There are three parties central to the creation of a trust, each with a unique role to play. These three parties are outlined below:

The Grantor

The Grantor is the creator of the trust. This person has built an asset base and wants to ensure that those assets are distributed according to his or her wishes. The grantor does not have to be significantly wealthy or have a large number of properties or assets. The grantor may be a parent with a large life insurance policy who wants to guarantee that his or her children are provided for without receiving a large sum of cash all at once.

The grantor has ultimate control in setting up the trust: determining which assets will be transferred into trust; who will serve as trustee while he or she is living and after his or her death; and how the trust property will be administered during or after his or her lifetime.

The grantor also specifies the purpose of the trust; if and by whom it may be altered; powers given to the trustee; and when disbursements are to be made. In some cases, the creator of the trust may also name himself as co-trustee to be responsible in part for administering the trust. The grantor must be legally competent when the trust is created.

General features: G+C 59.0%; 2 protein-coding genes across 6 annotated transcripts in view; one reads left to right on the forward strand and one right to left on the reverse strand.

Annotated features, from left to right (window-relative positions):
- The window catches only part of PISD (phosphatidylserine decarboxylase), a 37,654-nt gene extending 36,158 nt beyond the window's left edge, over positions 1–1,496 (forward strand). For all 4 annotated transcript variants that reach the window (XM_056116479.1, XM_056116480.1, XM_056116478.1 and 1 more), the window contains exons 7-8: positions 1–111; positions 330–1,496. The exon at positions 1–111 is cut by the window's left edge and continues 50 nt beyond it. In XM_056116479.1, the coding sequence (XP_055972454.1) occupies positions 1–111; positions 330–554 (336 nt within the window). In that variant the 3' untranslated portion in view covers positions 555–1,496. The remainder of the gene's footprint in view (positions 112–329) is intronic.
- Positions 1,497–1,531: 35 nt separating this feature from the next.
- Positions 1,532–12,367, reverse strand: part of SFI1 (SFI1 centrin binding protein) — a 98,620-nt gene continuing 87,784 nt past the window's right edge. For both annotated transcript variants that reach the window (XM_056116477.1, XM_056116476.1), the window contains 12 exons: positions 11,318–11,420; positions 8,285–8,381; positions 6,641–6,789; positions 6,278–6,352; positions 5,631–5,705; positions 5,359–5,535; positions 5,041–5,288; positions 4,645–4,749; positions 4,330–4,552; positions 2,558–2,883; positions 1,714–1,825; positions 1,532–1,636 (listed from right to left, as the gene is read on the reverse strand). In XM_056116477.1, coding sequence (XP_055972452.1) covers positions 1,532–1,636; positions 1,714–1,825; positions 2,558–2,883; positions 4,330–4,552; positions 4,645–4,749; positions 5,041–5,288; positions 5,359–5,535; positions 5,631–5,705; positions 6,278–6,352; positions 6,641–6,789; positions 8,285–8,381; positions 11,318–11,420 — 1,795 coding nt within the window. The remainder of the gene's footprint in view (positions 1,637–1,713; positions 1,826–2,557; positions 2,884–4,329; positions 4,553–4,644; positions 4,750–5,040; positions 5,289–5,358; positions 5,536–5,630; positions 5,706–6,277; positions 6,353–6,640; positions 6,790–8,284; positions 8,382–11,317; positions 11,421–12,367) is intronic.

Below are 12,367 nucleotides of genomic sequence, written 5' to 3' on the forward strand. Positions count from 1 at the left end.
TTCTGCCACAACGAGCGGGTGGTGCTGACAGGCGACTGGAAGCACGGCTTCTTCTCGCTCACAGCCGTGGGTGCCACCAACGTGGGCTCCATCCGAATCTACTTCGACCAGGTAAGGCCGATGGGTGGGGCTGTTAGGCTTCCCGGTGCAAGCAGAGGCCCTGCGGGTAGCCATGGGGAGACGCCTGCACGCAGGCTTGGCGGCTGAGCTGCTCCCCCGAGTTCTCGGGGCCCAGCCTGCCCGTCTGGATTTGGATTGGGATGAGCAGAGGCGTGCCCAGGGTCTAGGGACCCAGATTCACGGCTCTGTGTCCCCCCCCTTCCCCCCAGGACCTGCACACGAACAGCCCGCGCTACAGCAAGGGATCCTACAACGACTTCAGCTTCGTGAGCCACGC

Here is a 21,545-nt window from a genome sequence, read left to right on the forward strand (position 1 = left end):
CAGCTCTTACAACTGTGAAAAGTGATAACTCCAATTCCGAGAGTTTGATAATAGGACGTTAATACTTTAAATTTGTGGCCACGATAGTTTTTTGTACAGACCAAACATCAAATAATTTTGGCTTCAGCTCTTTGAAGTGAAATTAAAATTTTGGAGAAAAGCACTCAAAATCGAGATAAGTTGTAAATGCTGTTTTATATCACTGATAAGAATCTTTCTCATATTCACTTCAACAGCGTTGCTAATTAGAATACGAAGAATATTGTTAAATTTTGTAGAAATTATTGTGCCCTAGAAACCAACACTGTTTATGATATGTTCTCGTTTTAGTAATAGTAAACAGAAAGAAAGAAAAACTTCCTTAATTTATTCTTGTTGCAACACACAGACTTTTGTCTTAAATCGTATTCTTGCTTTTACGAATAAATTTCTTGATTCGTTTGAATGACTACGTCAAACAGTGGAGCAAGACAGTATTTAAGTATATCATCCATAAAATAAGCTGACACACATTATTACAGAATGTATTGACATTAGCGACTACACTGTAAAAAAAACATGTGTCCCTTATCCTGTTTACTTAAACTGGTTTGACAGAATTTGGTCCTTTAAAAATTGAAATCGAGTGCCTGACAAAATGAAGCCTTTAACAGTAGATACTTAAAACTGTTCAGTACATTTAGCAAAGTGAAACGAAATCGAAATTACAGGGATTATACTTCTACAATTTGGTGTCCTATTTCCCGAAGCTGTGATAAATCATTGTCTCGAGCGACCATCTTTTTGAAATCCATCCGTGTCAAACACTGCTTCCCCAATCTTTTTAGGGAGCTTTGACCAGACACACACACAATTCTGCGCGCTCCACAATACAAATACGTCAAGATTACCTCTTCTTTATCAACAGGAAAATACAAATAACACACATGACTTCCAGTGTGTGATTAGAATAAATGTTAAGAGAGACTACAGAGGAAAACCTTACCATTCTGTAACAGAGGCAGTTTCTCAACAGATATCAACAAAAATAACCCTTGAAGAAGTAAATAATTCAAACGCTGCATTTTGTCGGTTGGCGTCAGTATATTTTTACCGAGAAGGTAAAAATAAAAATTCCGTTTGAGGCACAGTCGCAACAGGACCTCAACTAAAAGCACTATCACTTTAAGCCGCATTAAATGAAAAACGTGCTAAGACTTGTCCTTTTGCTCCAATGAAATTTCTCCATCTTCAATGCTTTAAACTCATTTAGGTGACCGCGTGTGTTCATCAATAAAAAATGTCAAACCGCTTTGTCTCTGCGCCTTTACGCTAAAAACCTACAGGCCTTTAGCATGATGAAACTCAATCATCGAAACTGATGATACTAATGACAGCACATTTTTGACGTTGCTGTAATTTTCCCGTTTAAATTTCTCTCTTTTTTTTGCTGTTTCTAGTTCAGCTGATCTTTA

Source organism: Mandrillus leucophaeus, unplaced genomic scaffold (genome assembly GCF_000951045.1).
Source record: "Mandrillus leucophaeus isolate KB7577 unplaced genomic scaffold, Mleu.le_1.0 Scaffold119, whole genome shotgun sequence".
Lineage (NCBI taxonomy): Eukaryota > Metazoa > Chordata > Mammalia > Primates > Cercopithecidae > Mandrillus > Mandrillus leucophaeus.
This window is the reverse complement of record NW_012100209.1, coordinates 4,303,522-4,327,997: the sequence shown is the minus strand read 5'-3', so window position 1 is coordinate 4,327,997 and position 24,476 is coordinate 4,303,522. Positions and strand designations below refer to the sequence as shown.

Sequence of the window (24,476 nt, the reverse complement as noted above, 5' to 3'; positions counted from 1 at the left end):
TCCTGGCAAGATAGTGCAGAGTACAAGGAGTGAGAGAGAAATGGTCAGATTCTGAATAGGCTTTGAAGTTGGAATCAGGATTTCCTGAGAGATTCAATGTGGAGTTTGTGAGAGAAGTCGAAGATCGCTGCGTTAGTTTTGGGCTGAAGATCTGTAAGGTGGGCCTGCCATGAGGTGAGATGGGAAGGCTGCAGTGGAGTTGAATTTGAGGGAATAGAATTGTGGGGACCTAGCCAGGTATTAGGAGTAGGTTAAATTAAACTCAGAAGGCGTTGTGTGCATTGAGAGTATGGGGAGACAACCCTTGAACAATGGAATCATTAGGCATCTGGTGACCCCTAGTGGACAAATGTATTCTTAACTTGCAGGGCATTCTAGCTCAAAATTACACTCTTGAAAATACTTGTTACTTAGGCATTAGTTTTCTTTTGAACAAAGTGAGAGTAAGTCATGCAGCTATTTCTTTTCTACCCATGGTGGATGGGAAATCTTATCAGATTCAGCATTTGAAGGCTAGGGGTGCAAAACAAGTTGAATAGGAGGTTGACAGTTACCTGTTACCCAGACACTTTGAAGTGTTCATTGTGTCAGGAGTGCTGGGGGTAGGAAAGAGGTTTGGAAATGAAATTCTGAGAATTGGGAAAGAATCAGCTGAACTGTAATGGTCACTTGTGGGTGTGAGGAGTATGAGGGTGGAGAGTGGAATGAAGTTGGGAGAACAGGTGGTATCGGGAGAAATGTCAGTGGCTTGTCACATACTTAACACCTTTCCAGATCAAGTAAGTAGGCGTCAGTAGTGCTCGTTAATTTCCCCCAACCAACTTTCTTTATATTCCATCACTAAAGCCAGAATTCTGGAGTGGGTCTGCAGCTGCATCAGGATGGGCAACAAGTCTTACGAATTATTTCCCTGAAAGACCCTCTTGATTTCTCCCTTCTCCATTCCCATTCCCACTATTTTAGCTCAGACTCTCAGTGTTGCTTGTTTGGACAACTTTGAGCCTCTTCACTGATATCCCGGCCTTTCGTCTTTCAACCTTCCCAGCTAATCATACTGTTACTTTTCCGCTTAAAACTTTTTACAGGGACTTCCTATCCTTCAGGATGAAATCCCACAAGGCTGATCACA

The Trustee

The trustee is responsible for managing and administering the trust and strictly adhering to the terms of the trust as well as applicable state law in performing its duties. The trustee must be legally competent to accept the trust property he or she is to manage.

The trustee is held to strict fiduciary standards. This ensures that the trustee can only use assets from the trust property for the beneficiaries, not for the trustee’s benefit.

The Beneficiary

This person or group of people benefits from the trust, eventually receiving some or all of the property placed in the trust. While the trustee holds the “legal title,” beneficiaries have the “equitable title,” meaning that the assets should be used for their benefit as stipulated in the trust document. The beneficiaries of the trust must be clearly identified or ascertainable. This could be something such as naming all current beneficiaries and then allowing for the inclusion of others born after the trust’s inception.

Current beneficiaries are entitled to receive current income or principal distributions from the trust either at the discretion of the trustee, or as required by the terms of the document. Remainder beneficiaries are those beneficiaries that succeed the interest of the current beneficiaries. In many cases, the principal of the trust is distributed to remainder beneficiaries. A beneficiary can be a person or an institution.


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